A chronicle of one semi-delusional guy's quest to break into the wine business. Step 1: Turn your back on a lucrative yet stressful career in consulting & hi-tech. Step 2: Walk into a local urban winery and offer to do anything during the Harvest of 2010. Step 3: Freak out about Steps 1 and 2. Blog about it...
Friday, October 8, 2010
Attack of the Clones
Since my winery produces mainly Rhone varietals and blends, we got another few tons of Syrah yesterday. This time, it came from a vineyard on Silverado Trail in Calistoga (Napa Valley). As I was sorting the clusters, I noticed that there was a lot of variation. Some clusters were very tight, and others were a lot looser. Some were small and fat, and others were long and lanky:
Which one's a Syrah cluster?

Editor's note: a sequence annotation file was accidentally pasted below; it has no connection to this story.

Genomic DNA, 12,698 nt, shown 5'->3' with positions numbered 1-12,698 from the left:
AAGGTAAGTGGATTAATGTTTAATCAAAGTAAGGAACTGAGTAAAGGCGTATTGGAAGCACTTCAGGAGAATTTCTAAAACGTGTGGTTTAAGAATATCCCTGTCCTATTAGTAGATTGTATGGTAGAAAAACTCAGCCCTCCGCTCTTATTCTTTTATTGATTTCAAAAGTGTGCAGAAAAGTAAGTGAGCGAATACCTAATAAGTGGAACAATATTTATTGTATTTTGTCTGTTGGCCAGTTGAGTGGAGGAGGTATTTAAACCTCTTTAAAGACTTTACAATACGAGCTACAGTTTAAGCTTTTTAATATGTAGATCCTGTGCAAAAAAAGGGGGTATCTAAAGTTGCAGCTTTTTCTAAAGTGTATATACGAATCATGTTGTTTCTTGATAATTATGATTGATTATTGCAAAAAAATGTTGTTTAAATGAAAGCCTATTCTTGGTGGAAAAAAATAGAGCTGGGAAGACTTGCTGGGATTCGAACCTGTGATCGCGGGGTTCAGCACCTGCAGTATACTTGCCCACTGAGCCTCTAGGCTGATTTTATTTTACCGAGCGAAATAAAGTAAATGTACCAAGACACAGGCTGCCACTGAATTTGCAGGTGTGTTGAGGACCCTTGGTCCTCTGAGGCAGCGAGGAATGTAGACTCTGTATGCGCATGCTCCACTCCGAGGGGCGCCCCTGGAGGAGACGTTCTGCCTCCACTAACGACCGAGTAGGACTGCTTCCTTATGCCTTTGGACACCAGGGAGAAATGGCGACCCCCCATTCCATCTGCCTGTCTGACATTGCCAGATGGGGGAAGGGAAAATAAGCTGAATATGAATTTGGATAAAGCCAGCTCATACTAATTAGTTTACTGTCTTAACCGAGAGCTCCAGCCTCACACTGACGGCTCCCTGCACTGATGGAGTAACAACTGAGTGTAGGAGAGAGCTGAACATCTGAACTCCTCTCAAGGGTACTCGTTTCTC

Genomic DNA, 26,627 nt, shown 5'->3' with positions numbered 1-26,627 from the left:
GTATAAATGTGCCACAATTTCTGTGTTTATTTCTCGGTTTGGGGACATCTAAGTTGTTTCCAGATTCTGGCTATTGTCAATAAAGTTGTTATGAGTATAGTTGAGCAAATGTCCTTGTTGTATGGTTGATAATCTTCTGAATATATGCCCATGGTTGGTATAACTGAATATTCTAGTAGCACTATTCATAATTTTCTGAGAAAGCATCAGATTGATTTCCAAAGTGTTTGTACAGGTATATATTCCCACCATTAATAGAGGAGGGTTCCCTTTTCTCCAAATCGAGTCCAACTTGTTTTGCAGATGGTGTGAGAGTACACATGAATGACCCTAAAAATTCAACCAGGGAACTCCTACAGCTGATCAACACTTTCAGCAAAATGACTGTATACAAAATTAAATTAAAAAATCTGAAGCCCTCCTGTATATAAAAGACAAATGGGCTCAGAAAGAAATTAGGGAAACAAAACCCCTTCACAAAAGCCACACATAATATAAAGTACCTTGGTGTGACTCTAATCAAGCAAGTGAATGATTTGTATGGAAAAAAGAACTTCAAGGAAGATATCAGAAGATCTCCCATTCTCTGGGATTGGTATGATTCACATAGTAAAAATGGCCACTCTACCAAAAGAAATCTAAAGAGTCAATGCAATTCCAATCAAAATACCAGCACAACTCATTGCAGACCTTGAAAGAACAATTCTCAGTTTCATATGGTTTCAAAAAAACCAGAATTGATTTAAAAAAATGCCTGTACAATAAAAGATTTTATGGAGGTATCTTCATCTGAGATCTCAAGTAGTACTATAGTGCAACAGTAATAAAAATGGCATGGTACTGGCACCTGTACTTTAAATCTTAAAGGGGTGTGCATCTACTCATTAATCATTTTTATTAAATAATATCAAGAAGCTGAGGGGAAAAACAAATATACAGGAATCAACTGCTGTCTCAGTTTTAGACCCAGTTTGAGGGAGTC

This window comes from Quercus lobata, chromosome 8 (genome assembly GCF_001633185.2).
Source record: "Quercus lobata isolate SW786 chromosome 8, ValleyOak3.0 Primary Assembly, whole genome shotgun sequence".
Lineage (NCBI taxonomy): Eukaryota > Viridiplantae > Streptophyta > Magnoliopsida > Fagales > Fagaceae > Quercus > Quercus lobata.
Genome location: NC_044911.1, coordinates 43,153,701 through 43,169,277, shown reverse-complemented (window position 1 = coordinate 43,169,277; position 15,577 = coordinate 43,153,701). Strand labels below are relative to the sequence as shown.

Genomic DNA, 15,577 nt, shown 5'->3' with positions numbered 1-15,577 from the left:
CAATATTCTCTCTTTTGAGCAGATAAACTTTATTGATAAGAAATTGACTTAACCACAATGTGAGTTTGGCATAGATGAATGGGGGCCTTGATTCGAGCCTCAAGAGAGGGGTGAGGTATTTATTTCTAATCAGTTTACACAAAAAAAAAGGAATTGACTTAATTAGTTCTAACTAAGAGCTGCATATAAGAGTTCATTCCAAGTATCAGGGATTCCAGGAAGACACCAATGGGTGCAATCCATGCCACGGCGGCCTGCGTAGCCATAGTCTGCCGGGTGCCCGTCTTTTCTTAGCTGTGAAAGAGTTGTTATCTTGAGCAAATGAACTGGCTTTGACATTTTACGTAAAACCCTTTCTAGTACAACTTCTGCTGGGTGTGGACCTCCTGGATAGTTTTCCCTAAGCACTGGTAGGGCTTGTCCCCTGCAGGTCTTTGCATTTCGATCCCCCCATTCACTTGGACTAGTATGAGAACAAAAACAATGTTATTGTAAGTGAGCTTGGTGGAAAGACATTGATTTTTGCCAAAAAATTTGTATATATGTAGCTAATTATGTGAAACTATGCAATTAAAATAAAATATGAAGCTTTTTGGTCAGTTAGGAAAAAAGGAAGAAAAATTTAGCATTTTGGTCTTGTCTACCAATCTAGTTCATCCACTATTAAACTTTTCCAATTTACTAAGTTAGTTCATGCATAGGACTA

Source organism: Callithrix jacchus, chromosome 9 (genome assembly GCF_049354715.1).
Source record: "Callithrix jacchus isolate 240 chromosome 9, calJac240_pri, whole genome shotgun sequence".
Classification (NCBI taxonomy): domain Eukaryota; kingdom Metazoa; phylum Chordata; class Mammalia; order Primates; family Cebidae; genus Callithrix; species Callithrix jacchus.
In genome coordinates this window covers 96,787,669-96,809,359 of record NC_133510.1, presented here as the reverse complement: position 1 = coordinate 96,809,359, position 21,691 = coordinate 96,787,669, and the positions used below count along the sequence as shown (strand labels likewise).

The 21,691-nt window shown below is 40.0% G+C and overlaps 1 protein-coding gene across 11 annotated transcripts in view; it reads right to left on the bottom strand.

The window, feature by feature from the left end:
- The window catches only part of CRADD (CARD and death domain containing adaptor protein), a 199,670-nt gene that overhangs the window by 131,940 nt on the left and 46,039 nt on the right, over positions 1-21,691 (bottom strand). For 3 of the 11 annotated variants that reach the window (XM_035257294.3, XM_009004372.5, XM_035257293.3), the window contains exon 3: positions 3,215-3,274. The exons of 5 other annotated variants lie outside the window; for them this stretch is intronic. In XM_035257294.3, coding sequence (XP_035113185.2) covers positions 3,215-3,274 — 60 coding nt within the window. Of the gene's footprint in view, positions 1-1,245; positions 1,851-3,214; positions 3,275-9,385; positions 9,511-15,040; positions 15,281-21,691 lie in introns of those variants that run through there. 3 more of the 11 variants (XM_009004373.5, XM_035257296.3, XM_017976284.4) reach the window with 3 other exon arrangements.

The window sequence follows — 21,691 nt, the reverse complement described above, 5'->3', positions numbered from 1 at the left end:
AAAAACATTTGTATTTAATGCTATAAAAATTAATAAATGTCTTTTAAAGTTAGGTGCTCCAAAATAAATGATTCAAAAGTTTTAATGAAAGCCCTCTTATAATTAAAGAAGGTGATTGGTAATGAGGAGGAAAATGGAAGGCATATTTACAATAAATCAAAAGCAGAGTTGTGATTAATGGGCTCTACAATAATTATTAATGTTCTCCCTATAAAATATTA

It turns out that different clones of Syrah produce different types of clusters. Both clusters above are Syrah, although you probably wouldn't think they're even the same varietal! Syrah 174, for example, produces tight clusters (right side). Syrah 877 is looser (left side). Other clones for Syrah include 300, 383, Hermitage, Estrella, and Shiraz (yep, the Australian version of Syrah).
Not many wine producers list the clones that they use in their wines. Sometimes there will be some variation in the bins that they receive from the vineyards, and certain producers are pretty picky about the grapes they buy. For an example, see this link for Caldwell: http://www.caldwellvineyard.com/. Caldwell notes their clones. They also have a fantastic red blend called Rocket Science. Everyone I know loves it -- a lot!
And FYI, my winery occasionally purchases fruit from Caldwell.